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After that phenomenal diversion, we got a late start on our walk. It was a nice change to have our feet on the ground, but we found that unlike in the truck, most of the animals would scatter as we approached. We saw giraffes and impala and other animals from a distance, while the guide talked about botany and park management and what we could learn from the dung (herbivore poop like the elephant dung shown here), feces (omnivore poop), and scat (predator poop) the fleeing animals left behind.

Fortunately, we didn’t surprise any buffalo and he returned to the truck with a full complement of bullets.

Back at camp, we packed up our things and reflected on what we’d just seen.

It’s always great to go into an experience with low expectations, and then have it knock your socks off. An ongoing drought contributed to the good viewing conditions, but by and large our great experience came largely down to our choice of Tydon safari camp, which was just all-around awesome from the accommodation and meals to the very friendly staff to their access to a private game reserve where we could drive right up to the animals and, most importantly, their commitment to conservation. The abundance, diversity and proximity of animals on our drive exceeded all of our expectations. It wasn’t cheap, but given what we got it was definitely worth it — and a downright steal compared to the neighboring camps, some of which charge upwards of $1000/night.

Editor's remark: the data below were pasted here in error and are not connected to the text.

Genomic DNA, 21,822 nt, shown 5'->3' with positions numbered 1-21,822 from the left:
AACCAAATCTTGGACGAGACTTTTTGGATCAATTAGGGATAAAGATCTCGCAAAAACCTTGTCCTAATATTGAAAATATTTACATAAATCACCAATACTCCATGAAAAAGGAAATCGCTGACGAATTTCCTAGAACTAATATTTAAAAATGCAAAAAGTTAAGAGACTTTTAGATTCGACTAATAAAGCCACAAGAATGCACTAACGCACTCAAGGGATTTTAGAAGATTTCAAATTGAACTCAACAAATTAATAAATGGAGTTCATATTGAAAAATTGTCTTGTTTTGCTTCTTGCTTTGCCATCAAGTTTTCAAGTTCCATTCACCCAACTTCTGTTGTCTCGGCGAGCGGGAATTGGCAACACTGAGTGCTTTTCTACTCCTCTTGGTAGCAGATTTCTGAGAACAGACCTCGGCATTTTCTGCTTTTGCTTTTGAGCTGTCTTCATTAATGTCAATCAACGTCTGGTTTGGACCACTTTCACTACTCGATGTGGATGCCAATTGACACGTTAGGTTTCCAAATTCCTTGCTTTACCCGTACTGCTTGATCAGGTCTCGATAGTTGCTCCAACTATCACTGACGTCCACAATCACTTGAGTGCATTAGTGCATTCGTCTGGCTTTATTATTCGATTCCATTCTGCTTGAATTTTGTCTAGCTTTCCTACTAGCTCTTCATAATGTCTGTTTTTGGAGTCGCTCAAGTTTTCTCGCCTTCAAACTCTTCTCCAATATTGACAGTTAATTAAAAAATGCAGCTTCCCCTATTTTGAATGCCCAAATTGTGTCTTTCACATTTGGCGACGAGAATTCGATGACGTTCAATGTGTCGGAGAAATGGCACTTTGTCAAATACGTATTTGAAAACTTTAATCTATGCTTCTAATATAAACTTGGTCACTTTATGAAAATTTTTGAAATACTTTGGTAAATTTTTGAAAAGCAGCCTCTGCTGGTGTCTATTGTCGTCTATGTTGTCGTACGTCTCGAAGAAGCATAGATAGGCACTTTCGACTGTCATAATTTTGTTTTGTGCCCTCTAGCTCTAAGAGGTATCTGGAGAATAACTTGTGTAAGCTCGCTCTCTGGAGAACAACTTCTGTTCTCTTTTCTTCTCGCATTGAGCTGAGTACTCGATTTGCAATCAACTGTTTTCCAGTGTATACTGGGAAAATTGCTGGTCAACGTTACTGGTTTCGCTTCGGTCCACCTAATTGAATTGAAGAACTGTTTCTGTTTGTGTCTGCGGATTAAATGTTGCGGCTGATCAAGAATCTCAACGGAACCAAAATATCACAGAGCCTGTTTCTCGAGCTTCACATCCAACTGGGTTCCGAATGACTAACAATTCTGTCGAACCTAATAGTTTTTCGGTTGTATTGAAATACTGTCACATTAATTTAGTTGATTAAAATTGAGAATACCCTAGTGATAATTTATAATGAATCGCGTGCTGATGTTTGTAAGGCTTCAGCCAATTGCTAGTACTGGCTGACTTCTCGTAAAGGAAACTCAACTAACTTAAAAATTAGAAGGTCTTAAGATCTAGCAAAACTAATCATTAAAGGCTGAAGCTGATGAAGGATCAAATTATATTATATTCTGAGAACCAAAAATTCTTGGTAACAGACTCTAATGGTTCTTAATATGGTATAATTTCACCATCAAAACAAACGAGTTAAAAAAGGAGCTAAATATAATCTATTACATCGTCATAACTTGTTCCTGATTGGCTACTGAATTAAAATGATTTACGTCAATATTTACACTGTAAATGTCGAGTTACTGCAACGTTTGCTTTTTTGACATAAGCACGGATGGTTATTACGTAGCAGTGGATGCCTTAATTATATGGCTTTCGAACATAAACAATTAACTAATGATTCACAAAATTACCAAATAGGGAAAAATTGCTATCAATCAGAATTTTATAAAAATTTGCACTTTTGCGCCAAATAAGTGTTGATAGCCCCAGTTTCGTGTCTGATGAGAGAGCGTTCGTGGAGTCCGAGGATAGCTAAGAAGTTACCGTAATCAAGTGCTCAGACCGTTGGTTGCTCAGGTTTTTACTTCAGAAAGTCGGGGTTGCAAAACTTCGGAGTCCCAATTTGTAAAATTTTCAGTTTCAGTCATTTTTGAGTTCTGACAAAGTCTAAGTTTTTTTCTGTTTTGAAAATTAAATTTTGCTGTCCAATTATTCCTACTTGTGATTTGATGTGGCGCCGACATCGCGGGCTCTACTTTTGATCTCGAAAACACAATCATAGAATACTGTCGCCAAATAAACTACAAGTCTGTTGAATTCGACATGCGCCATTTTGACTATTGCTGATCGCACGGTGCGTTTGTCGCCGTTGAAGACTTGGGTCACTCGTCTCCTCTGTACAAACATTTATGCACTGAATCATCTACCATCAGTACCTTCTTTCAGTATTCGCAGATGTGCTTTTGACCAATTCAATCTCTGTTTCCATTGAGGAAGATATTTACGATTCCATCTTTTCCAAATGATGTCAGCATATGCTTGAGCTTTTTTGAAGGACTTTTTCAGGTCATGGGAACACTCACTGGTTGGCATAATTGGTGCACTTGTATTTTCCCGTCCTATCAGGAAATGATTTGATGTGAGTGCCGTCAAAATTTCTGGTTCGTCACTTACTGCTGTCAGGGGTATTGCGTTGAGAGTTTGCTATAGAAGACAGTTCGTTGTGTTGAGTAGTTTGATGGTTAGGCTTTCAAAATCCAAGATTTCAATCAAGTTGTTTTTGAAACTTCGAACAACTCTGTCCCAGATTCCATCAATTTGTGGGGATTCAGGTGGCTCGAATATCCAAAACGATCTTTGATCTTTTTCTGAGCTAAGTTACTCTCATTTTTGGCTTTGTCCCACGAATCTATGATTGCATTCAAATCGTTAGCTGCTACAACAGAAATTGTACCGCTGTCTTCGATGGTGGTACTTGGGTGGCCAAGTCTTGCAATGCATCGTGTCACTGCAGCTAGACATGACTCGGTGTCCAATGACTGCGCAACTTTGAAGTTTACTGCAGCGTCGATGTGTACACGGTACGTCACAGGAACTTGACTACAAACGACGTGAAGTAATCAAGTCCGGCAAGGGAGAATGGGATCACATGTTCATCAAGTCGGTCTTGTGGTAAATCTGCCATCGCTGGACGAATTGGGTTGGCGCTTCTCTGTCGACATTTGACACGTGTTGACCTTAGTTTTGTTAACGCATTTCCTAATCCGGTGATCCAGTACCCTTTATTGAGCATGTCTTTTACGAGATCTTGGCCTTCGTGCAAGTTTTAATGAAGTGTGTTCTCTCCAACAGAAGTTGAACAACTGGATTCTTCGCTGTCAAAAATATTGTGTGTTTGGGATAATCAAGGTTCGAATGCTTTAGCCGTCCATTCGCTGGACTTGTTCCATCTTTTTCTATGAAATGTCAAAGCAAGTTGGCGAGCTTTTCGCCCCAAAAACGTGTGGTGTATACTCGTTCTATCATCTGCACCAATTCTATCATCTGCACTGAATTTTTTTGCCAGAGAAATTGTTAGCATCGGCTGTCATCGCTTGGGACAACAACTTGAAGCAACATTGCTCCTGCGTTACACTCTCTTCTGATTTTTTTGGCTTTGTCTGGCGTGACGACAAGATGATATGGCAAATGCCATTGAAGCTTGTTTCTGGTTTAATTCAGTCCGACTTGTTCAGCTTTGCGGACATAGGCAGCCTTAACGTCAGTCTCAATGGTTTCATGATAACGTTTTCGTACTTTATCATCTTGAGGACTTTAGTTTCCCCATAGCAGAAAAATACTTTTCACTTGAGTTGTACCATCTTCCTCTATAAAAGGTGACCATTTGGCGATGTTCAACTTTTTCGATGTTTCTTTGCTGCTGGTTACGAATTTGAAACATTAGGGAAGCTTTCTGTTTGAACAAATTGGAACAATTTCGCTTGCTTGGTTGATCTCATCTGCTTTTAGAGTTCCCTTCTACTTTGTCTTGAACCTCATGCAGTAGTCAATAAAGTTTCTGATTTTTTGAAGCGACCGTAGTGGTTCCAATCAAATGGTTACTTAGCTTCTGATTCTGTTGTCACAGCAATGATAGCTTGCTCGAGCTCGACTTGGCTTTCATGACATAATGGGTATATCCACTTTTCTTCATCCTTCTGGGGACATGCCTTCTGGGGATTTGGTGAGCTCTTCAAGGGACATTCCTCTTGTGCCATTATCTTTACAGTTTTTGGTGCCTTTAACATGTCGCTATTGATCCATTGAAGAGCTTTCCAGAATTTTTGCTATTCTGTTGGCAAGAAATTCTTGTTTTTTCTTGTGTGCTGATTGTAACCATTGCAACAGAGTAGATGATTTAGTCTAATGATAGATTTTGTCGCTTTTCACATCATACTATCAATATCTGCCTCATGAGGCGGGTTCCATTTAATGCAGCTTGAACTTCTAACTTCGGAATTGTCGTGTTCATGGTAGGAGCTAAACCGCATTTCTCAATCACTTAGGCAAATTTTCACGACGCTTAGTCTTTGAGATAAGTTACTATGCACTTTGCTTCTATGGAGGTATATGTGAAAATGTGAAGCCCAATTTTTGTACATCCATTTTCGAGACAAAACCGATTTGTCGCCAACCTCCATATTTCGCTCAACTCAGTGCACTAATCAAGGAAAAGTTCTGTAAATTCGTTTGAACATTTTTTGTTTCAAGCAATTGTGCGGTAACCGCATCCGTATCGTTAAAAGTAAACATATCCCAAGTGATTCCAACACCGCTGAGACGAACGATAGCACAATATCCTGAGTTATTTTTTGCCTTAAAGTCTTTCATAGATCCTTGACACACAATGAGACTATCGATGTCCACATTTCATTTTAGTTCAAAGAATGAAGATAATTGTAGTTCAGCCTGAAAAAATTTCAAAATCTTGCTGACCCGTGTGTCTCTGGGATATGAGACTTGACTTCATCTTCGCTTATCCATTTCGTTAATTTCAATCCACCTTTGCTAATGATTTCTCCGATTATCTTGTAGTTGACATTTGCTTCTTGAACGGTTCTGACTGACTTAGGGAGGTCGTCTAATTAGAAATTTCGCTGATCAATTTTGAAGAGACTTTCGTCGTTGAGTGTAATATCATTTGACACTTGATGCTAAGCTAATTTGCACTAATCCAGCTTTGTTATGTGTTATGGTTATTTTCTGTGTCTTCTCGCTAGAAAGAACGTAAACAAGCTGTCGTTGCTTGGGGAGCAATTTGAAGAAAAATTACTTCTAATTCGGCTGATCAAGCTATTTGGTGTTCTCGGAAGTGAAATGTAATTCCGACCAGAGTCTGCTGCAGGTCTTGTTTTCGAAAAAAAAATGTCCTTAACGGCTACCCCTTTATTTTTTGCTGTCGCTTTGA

After one more meal, we said goodbye to our campmates, Kruger, and South Africa (but not before one last visit to Airport Craft Brewery, of course). Next stop: India!